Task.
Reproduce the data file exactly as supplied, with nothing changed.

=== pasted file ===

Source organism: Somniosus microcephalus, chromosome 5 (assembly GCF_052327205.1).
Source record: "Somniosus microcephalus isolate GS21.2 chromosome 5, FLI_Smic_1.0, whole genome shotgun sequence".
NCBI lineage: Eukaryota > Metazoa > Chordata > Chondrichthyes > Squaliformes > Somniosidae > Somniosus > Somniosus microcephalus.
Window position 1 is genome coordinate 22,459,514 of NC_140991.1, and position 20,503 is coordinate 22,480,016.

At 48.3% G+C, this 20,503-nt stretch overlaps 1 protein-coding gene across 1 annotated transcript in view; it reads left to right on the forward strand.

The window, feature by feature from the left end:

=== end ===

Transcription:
Source organism: Somniosus microcephalus, chromosome 5 (assembly GCF_052327205.1).
Source record: "Somniosus microcephalus isolate GS21.2 chromosome 5, FLI_Smic_1.0, whole genome shotgun sequence".
NCBI lineage: Eukaryota > Metazoa > Chordata > Chondrichthyes > Squaliformes > Somniosidae > Somniosus > Somniosus microcephalus.
Window position 1 is genome coordinate 22,459,514 of NC_140991.1, and position 20,503 is coordinate 22,480,016.

At 48.3% G+C, this 20,503-nt stretch overlaps 1 protein-coding gene across 1 annotated transcript in view; it reads left to right on the forward strand.

The window, feature by feature from the left end: